Inaugurating the recent Game Developer Conference in Pune recently, it was interesting to find 800 enthusiastic youngsters packing the hall and listening to experts talking about the state of the industry as well as the myriad
opportunities that await ambitious new game development companies. However a word of caution here. While the other segments that sprouted in the industry, business process management, engineering services, global captive centres and even product companies are all approaching critical mass, the game development business is still in infancy in our country and we have a long way to go to aspire to be at the level of even a China and Korea in the gaming industry. At a $300 million revenue level, the size and scale may be small today but the rapid proliferation of the internet and the capability enhancement of mobile phones at a rapid clip are both catalysts for rapid growth and increasing attention share for this exiting segment of Indias IT industry.
An industry that has hitherto been dominated by console gaming, a trend that never really took roots in India, is now migrating towards on-line gaming and mobile gaming, both of which present substantial opportunity for Indian entrepreneurs in search of a new game to play! With broadband penetration increasing at a healthy rate and cybercafes doubling as gaming parlours in various parts of the country, the long missing domestic demand is expected to revive with a vengeance. The favourable demographic in India should also serve as a boost for the industry as the countrys youth forsake their cricket and movie channels on television and become serious gamers!
We do not have to look far to understand the potential of the gaming industry. Asian game market analysis company Niko Partners predicts that the online gaming market in China alone will be worth over $6 billion in 2012 with the Free To Play business model encouraging many casual gamers to become money spending gamers on the net. The home channel is taking over as the premium spending medium from the erstwhile internet cafes where maximum spending would take place earlier. In a neighbouring market, South Korea, the local mobile game market is rising at over 50% per year and is expected to cross $500 million by 2014. It is no surprise that the rapid proliferation of LG and Samsungs smart phone portfolio is credited by Nomura to have been a spur to the rapid growth of this market. These are the dominant catalysts for India as well.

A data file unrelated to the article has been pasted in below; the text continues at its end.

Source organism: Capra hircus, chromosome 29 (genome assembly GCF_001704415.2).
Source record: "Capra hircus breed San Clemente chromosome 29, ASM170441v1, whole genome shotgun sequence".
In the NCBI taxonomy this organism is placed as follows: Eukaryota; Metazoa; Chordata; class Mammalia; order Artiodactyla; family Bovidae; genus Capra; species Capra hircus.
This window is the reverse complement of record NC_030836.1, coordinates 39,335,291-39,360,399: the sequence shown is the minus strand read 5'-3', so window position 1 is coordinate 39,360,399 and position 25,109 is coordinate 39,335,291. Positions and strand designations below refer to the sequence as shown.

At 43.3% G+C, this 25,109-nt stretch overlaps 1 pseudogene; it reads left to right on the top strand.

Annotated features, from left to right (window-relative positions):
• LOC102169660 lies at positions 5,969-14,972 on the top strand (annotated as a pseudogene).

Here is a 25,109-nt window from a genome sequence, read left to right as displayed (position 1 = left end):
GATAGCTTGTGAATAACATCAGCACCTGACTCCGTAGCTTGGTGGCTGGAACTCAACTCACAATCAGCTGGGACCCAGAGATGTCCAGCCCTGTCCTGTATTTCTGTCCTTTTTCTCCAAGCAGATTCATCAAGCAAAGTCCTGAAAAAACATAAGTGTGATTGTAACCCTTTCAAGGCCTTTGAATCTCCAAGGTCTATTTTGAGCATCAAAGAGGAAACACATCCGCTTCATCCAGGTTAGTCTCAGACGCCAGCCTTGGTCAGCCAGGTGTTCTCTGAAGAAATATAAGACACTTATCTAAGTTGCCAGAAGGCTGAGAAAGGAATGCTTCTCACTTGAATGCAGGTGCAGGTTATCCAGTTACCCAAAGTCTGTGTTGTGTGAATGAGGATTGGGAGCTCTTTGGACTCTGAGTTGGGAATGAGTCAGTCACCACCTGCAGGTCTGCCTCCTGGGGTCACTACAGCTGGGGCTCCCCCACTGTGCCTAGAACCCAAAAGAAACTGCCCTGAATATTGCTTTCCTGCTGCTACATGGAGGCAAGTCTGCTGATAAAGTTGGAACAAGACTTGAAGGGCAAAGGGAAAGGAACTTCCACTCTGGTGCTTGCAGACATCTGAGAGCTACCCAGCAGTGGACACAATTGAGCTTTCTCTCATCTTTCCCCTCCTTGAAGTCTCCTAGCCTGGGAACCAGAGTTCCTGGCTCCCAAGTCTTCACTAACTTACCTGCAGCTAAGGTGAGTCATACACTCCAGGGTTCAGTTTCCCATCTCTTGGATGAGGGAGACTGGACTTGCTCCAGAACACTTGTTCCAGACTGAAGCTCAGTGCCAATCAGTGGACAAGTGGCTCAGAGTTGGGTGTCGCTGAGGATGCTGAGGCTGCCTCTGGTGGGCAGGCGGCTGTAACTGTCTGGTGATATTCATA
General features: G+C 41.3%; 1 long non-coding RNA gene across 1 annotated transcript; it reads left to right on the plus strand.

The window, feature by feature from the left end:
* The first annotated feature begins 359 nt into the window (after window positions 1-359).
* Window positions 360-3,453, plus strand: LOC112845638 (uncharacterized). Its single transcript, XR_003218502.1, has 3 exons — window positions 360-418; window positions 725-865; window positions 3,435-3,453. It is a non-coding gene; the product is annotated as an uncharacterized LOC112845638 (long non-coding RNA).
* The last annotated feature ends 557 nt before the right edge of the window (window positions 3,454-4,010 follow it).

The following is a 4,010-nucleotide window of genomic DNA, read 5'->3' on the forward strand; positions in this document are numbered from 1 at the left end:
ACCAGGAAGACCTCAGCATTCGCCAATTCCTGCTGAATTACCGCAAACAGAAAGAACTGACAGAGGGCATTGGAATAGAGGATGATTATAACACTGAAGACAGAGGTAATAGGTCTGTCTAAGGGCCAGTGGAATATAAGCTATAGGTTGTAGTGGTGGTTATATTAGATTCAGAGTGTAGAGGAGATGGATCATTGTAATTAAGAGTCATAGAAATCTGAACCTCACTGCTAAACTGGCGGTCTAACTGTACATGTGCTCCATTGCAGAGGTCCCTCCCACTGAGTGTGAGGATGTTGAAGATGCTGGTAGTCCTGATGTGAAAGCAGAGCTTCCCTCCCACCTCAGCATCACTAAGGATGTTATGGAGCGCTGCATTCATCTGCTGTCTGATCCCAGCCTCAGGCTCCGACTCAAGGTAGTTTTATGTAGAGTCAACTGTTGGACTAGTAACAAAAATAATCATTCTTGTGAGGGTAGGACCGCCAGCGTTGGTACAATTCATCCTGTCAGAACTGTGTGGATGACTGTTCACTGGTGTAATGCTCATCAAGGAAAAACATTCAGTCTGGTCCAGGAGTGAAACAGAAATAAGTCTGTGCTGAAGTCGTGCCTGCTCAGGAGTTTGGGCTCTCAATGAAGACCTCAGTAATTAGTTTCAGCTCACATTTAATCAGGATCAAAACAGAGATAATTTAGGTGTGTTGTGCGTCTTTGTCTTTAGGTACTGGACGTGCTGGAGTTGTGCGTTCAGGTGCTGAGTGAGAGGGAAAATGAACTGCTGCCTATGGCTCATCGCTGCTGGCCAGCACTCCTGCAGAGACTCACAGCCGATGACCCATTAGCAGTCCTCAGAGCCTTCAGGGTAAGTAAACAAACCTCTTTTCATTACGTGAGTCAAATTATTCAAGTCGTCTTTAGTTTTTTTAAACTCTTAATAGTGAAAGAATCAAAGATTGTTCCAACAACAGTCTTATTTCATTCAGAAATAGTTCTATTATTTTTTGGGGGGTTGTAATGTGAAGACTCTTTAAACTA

Gaming has come a long way since the times in the mid-nineties when the only game with some pretensions to local popularity was Stump Vision a cricket game created by cricketer Anil Kumble which we actually installed at Aptech centres to entice youngsters to join computer courses. Even if most Indians have missed the console gaming craze, the new generation of online and mobile gaming will be embraced by young and old. What is needed is an abundance of local content and at least one runaway success in the near future to get young and old hooked on gaming and a thousand entrepreneurs to bloom to create and upload ten times as many games as area available today.
The excitement that was palpable among the games developers in Pune is just symptomatic of the opportunities that lie in front of those who are willing to choose the road less traveled. The 25% plus growth that every significant software services company expects to achieve this year with some help from currency is a sure indicator that the core business is going strong and many business process management majors share the same confidence about the future. The fact that Nasscom remains at the center of this universe and has managed to keep all the mercurial planets like gaming, engineering services and products harnessed to the gravitational pull of its industry eco-system does credit to the leadership of this outstanding association. There will be many new challenges that Nasscom, the industry players and the entire Indian economy will face in the turbulent years that lie ahead. We are a resilient industry and will continue to thrive!
The writer is vice-chairman & CEO of Zensar and chairman of the National Knowledge Committee of the CII